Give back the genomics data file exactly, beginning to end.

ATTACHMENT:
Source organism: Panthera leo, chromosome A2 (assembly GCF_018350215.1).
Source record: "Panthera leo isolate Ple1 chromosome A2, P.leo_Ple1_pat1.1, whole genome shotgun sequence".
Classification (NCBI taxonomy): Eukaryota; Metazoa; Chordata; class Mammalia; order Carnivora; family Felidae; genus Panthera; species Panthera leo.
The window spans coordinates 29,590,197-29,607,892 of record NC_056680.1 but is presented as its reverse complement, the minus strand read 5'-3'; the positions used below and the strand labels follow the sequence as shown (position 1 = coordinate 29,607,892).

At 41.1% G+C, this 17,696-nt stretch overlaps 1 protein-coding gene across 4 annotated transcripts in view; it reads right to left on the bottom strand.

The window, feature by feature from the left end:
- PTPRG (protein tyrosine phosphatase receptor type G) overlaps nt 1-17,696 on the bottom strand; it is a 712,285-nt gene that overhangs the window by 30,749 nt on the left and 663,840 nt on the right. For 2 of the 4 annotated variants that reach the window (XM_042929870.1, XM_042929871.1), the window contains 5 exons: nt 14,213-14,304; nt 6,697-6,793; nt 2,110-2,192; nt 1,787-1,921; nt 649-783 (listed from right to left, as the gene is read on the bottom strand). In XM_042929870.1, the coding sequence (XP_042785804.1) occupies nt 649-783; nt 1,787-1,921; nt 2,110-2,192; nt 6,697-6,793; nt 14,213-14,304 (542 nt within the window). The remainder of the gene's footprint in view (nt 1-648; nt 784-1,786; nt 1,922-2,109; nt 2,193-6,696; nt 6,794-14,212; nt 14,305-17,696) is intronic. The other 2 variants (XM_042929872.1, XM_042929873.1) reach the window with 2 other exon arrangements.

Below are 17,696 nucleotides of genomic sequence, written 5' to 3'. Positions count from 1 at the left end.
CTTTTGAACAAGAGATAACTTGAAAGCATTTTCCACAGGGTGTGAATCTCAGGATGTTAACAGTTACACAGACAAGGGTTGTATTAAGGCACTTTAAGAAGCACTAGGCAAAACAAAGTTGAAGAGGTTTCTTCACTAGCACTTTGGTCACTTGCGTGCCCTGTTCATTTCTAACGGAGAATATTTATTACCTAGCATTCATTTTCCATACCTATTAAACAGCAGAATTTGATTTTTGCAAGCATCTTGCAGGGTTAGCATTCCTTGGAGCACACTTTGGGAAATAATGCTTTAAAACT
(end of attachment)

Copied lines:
Source organism: Panthera leo, chromosome A2 (assembly GCF_018350215.1).
Source record: "Panthera leo isolate Ple1 chromosome A2, P.leo_Ple1_pat1.1, whole genome shotgun sequence".
Classification (NCBI taxonomy): Eukaryota; Metazoa; Chordata; class Mammalia; order Carnivora; family Felidae; genus Panthera; species Panthera leo.
The window spans coordinates 29,590,197-29,607,892 of record NC_056680.1 but is presented as its reverse complement, the minus strand read 5'-3'; the positions used below and the strand labels follow the sequence as shown (position 1 = coordinate 29,607,892).

At 41.1% G+C, this 17,696-nt stretch overlaps 1 protein-coding gene across 4 annotated transcripts in view; it reads right to left on the bottom strand.

The window, feature by feature from the left end:
- PTPRG (protein tyrosine phosphatase receptor type G) overlaps nt 1-17,696 on the bottom strand; it is a 712,285-nt gene that overhangs the window by 30,749 nt on the left and 663,840 nt on the right. For 2 of the 4 annotated variants that reach the window (XM_042929870.1, XM_042929871.1), the window contains 5 exons: nt 14,213-14,304; nt 6,697-6,793; nt 2,110-2,192; nt 1,787-1,921; nt 649-783 (listed from right to left, as the gene is read on the bottom strand). In XM_042929870.1, the coding sequence (XP_042785804.1) occupies nt 649-783; nt 1,787-1,921; nt 2,110-2,192; nt 6,697-6,793; nt 14,213-14,304 (542 nt within the window). The remainder of the gene's footprint in view (nt 1-648; nt 784-1,786; nt 1,922-2,109; nt 2,193-6,696; nt 6,794-14,212; nt 14,305-17,696) is intronic. The other 2 variants (XM_042929872.1, XM_042929873.1) reach the window with 2 other exon arrangements.

Below are 17,696 nucleotides of genomic sequence, written 5' to 3'. Positions count from 1 at the left end.
CTTTTGAACAAGAGATAACTTGAAAGCATTTTCCACAGGGTGTGAATCTCAGGATGTTAACAGTTACACAGACAAGGGTTGTATTAAGGCACTTTAAGAAGCACTAGGCAAAACAAAGTTGAAGAGGTTTCTTCACTAGCACTTTGGTCACTTGCGTGCCCTGTTCATTTCTAACGGAGAATATTTATTACCTAGCATTCATTTTCCATACCTATTAAACAGCAGAATTTGATTTTTGCAAGCATCTTGCAGGGTTAGCATTCCTTGGAGCACACTTTGGGAAATAATGCTTTAAAACT